A conversation with Cesar Rudnicki
On January the 9th, we had the pleasure to host an extraordinary guest, Cezary Rudnicki, who showed us a new perspective on the issues of the 21st century. He is a research worker at the Department of Social Though and European Solidarity Centre; he has also published articles on some important philosophers and intellectuals such as Edward Abramowski.
His area of research concerns the way out from the contemporary socio-political problems: neoliberalism, degradation of the natural environment, degeneration of democratic capabilities and fascist backlash. In his opinion, the “cooperative movement”, as a form of organization of the enterprises and as the prosocial ideology, offers a better solution than those given by other “political ways of thinking”.
In the first part of the conversation, he exposed to the GG students the organization of the presentation: the reasons behind the choice of the topic, Abramowski’s contribution to it, the problems faced, and his philosophy.
The Polish Cooperative movement is linked with specific-useful strategic situations and Mr. C. Rudnicki exposed some of them with the idea of a specific ideological-existential dimension of it.
The historical context of the cooperatives in Poland is located between 1795, partitions of Poland and 1918, the end of the first World War and the independence of Poland.
Edward Abramowski was born in Stefanin (present-day Ukraine) in 1868. He was a Polish philosopher, anarchist, psychologist, ethician and supporter of cooperatives. His most important work was “Socialism & State” and he shared his philosophy in other words “The Republic of Friends” and “General Collusion Against the Government”.
He founded the biggest countrywide consumer cooperative called “Spolem” (together) and co-founded the Polish Socialist Party. In 1906 the Cooperativists‘ Society [Towarzystwo Kooperatystów] was born and its founders were Abramowski, Stanislaw Wojciechowski (the future president of Poland) and Romuald Mielczarski (a socialist and cooperative activist). In 1916 he was given a chair in Experimental Psychology at the Warsaw’s University until his death.
“In this way, communism would not only be immensely superficial and weak, but, moreover, it would transform itself into statehood, oppressing individual freedom; and in place of the old classes it would create two new ones: citizens and officials, whose mutual antagonism would have to become manifest in all areas of social life”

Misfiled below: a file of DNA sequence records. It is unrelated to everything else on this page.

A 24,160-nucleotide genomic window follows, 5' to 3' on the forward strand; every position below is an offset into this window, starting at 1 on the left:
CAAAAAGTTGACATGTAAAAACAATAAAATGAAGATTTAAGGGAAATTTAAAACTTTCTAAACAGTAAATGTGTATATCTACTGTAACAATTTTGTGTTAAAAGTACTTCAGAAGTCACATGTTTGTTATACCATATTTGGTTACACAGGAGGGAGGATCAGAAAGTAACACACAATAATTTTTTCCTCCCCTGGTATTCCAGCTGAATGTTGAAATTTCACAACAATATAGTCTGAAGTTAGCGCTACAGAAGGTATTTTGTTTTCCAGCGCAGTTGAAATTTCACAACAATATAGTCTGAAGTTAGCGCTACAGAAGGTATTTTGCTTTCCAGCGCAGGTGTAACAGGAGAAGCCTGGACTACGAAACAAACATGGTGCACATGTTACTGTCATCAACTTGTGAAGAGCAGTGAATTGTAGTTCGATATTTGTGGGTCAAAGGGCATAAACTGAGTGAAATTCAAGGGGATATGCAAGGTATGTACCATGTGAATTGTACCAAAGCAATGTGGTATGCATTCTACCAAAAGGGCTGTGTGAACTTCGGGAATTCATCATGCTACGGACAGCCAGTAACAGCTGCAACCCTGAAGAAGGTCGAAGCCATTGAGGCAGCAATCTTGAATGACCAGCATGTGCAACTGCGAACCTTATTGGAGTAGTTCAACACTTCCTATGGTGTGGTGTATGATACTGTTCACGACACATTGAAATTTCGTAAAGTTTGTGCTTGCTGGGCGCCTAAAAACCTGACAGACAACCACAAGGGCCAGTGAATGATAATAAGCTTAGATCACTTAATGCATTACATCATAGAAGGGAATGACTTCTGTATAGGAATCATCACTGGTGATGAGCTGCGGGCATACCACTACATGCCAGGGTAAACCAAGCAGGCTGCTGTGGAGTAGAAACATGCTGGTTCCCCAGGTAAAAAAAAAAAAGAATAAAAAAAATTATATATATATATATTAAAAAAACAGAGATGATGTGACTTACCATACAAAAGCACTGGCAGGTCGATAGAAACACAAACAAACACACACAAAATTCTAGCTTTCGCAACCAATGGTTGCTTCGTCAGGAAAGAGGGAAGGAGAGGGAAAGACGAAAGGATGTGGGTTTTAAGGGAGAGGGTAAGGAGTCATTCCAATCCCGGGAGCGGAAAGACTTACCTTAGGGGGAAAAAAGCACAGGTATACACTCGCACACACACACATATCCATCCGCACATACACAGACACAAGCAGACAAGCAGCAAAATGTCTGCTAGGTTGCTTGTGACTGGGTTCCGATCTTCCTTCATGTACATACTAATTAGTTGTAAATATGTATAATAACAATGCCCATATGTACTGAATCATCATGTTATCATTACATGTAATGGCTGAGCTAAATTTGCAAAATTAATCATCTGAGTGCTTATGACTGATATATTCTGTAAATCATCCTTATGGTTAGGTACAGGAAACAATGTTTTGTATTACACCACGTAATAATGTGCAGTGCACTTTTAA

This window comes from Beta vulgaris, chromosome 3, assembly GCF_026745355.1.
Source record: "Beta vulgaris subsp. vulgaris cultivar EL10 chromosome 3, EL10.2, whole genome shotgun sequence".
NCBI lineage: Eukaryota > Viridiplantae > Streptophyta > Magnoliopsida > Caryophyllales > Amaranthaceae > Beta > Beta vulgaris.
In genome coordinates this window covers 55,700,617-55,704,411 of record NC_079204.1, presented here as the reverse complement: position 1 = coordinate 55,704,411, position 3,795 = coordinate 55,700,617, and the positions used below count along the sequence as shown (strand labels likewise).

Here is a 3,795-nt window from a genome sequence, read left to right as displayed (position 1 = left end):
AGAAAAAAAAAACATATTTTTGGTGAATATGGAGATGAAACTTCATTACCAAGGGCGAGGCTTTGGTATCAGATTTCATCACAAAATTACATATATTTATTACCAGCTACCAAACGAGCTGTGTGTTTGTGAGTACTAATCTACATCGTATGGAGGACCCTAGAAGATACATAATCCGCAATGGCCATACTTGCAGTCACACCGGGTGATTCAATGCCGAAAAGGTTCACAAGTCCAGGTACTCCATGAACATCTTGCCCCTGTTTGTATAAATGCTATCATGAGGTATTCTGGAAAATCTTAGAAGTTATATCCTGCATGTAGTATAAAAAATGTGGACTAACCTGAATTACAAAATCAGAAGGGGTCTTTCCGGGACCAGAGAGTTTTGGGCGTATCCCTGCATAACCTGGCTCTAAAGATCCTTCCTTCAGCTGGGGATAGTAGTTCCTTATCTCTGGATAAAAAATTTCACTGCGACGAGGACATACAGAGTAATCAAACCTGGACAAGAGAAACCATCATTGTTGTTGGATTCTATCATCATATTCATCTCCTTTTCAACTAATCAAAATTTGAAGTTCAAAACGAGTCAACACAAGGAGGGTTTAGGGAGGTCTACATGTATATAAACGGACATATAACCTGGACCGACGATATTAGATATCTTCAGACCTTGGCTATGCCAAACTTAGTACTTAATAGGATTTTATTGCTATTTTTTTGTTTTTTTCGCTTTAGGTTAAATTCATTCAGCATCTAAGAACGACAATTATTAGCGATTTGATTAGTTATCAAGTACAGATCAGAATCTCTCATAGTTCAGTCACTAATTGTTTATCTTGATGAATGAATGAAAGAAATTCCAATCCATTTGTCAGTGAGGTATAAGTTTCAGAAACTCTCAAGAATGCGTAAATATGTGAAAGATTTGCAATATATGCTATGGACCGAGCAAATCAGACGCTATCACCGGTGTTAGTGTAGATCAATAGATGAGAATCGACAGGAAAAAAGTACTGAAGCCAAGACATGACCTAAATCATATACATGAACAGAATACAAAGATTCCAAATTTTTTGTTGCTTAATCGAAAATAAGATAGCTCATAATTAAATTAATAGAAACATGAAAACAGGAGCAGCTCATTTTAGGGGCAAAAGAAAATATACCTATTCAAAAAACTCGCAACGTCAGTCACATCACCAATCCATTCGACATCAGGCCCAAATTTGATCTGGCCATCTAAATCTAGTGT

The main goal of the cooperative was, in a nutshell, the generation of benefits for everyone. Members were also “owners”; it was an open organization and everyone represented one vote. Importance given to the “person itself” is fundamental to understand the spirit of the community.
There is the existence of three kinds of “co-ops”: the Schulze Delitzsch model, the Raiffeisen model about social educational activism, and the Rochdale model, with lower social classes and consumer-workers. The importance of underlining this division is linked to the active participation of the population into the market, and the beginning of a new era of work; a new picture of the society.
The turning point in the cooperativism movement is right after the Second World War; the State, indeed, began to control the co-ops actions. There was a smart use of mass media and, according to Abramowski’s philosophy, there was the need for an “older modernization”. Solidarity and help, in its pure meaning, can build a welfare state with a bureaucratic revolution.
“Once we have understood how important it is to make people capable of friendship; once we have seen that not only the good of the individual, but also the power of the nation depends mainly on this; then we must above all ask ourselves ‘how to teach friendship’, how friendship can be strengthened, spread and developed among the people”.
This process should become a reality thanks to the help of associations where everyday matters to provide for: free child care, help in case of illness, protection against addictions, etcetera.
Nowadays, the cooperative movement is a huge one. According to the “International Co-operative Alliance”, more than one billion people around the world are members of cooperatives.
This sense of mutual assistance and friendship has to be spread all over the world; other than simply being beneficial both on a personal and community level, it can stimulate the economic development not only of the European countries (Italy is an example), but also of both industrial giants, such as Japan, and less developed countries.